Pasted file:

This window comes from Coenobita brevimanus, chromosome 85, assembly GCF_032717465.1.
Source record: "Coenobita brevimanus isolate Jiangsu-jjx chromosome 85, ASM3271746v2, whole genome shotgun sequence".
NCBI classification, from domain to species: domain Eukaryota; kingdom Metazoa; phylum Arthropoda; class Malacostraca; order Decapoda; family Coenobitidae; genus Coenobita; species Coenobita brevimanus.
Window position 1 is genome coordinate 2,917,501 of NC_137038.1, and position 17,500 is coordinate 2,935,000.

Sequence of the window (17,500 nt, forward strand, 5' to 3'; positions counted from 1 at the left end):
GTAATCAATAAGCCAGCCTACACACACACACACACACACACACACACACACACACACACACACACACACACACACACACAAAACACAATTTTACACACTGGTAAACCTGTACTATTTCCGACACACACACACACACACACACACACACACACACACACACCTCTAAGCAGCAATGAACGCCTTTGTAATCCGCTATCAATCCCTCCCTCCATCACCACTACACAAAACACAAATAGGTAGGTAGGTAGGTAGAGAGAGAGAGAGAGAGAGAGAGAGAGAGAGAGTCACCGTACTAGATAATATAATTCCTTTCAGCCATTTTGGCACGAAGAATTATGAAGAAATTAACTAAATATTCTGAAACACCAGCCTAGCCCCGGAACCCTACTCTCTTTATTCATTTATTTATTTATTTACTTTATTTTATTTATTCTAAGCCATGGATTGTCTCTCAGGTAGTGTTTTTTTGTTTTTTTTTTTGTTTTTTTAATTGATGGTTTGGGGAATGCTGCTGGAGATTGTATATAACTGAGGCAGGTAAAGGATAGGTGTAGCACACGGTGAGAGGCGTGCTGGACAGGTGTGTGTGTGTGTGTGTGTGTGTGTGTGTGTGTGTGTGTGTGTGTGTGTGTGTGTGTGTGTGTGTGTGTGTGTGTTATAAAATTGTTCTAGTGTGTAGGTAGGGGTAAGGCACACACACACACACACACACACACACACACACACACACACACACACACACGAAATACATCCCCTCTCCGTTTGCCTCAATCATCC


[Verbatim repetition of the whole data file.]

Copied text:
This window comes from Coenobita brevimanus, chromosome 85, assembly GCF_032717465.1.
Source record: "Coenobita brevimanus isolate Jiangsu-jjx chromosome 85, ASM3271746v2, whole genome shotgun sequence".
NCBI classification, from domain to species: domain Eukaryota; kingdom Metazoa; phylum Arthropoda; class Malacostraca; order Decapoda; family Coenobitidae; genus Coenobita; species Coenobita brevimanus.
Window position 1 is genome coordinate 2,917,501 of NC_137038.1, and position 17,500 is coordinate 2,935,000.

Sequence of the window (17,500 nt, forward strand, 5' to 3'; positions counted from 1 at the left end):
GTAATCAATAAGCCAGCCTACACACACACACACACACACACACACACACACACACACACACACACACACACACACACACAAAACACAATTTTACACACTGGTAAACCTGTACTATTTCCGACACACACACACACACACACACACACACACACACACACACCTCTAAGCAGCAATGAACGCCTTTGTAATCCGCTATCAATCCCTCCCTCCATCACCACTACACAAAACACAAATAGGTAGGTAGGTAGGTAGAGAGAGAGAGAGAGAGAGAGAGAGAGAGAGAGTCACCGTACTAGATAATATAATTCCTTTCAGCCATTTTGGCACGAAGAATTATGAAGAAATTAACTAAATATTCTGAAACACCAGCCTAGCCCCGGAACCCTACTCTCTTTATTCATTTATTTATTTATTTACTTTATTTTATTTATTCTAAGCCATGGATTGTCTCTCAGGTAGTGTTTTTTTGTTTTTTTTTTTGTTTTTTTAATTGATGGTTTGGGGAATGCTGCTGGAGATTGTATATAACTGAGGCAGGTAAAGGATAGGTGTAGCACACGGTGAGAGGCGTGCTGGACAGGTGTGTGTGTGTGTGTGTGTGTGTGTGTGTGTGTGTGTGTGTGTGTGTGTGTGTGTGTGTGTGTGTGTGTGTGTGTTATAAAATTGTTCTAGTGTGTAGGTAGGGGTAAGGCACACACACACACACACACACACACACACACACACACACACACACACACACGAAATACATCCCCTCTCCGTTTGCCTCAATCATCC